Tuesday, December 7, 2010

Remember Pearl Harbor

December 7, 1941


Pearl Harbor Day marks the anniversary of the Japanese raid on Pearl Harbor in 1941, bringing the United States into World War II and widening the European war to the Pacific.
The bombing, which began at 7:55 a.m. Hawaiian time on a Sunday morning, lasted little more than an hour but devastated the American military base on the island of Oahu in the Hawaiian Islands. Nearly all the ships of the U.S. Pacific Fleet were anchored there side by side, and most were damaged or destroyed; half the bombers at the army's Hickam Field were destroyed. The battleship USS Arizona sank, and 1,177 sailors and Marines went down with the ship, which became their tomb. In all, the attack claimed more than 3,000 casualties—2,403 killed and 1,178 wounded.


On the following day, President Franklin D. Roosevelt addressed a solemn Congress to ask for a declaration of war. His opening unforgettable words: "Yesterday, December 7, 1941—a date which will live in infamy—the United States of America was suddenly and deliberately attacked by naval and air forces of the Empire of Japan." War was declared immediately with only one opposing vote, that by Rep. Jeannette Rankin of Montana.

In the months that followed, the slogan "Remember Pearl Harbor" swept America, and radio stations repeatedly played the song of the same name with these lyrics:

Let's remember Pearl Harbor, as we go to meet the foe,
Let's remember Pearl Harbor, as we did the Alamo.
We will always remember, how they died for liberty,
Let's remember Pearl Harbor, and go on to victory.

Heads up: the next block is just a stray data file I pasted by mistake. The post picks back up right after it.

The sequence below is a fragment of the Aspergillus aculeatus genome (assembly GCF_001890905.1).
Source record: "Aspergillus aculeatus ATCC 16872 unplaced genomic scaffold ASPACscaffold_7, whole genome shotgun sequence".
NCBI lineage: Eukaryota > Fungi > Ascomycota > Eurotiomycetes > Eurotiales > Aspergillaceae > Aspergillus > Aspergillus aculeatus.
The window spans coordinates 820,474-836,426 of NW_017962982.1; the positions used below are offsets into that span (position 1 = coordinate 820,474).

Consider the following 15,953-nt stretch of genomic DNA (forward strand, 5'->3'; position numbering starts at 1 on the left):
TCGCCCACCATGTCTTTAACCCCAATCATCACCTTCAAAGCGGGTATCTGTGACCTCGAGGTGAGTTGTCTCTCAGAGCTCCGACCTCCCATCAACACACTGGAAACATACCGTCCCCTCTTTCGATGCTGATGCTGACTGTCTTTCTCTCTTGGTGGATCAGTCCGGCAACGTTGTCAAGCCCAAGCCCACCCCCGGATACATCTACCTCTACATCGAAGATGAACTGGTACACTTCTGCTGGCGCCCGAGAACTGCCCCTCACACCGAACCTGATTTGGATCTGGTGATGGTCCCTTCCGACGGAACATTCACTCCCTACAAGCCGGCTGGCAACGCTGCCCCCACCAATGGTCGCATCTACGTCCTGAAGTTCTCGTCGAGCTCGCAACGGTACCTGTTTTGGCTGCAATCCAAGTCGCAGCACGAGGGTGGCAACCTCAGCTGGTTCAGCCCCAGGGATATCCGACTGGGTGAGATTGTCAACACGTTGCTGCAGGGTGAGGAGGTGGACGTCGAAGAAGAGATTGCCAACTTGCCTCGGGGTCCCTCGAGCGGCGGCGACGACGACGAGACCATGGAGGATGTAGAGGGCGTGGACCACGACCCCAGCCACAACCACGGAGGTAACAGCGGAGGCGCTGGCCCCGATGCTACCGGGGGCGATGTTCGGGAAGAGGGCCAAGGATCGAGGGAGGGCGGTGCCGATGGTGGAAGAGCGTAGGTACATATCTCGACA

Many states proclaim a Pearl Harbor Remembrance Day, and each year, services are held on December 7 at the Arizona Memorial in Pearl Harbor. The marble memorial, built over the sunken USS Arizona and dedicated in 1962, was designed by architect Albert Preis, a resident of Honolulu who was an Austrian citizen in 1941 and was interned as an enemy alien.
In 1991, on the 50th anniversary of the attack, commemorations were held over several days in Hawaii.


The observances began on Dec. 4, designated as Hawaii Remembrance Day. Ceremonies recalled the death of civilians in downtown Pearl Harbor. One of them was Nancy Masako Arakaki, a nine-year-old Japanese-American girl killed when anti-aircraft shells fell on her Japanese-language school.


Pearl Harbor

On Dec. 5, Survivors Day, families of those present in Pearl Harbor in 1941 attended ceremonies at the Arizona Memorial. Franklin Van Valkenburgh, the commanding officer of the USS Arizona, was among those remembered; he posthumously won the Medal of Honor for his heroism aboard ship.


From Here to Eternity

Dec. 6 was a Day of Reflection, intended to focus on the gains since the war rather than on the losses of the day.

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On Pearl Harbor Day itself, former President George Bush, who received the Distinguished Flying Cross for heroism as a Navy pilot in the Pacific during World War II, spoke at ceremonies beginning at 7:55 a.m. at the Arizona Memorial. Other dignitaries were all Americans; no foreign representatives were invited, out of political prudence. Other events included a parade, a flyover by jet fighters, an outdoor concert by the Honolulu Symphony presenting the premiere of Pearl Harbor Overture: Time of Remembrance by John Duffy, and a wreath-laying service at the National Memorial Cemetery of the Pacific in the Punchbowl overlooking Honolulu. And finally, at sunset on Pearl Harbor Day, survivors and their families gathered at the Arizona Visitors Center for a final service to honor those who died aboard the battleship in 1941.

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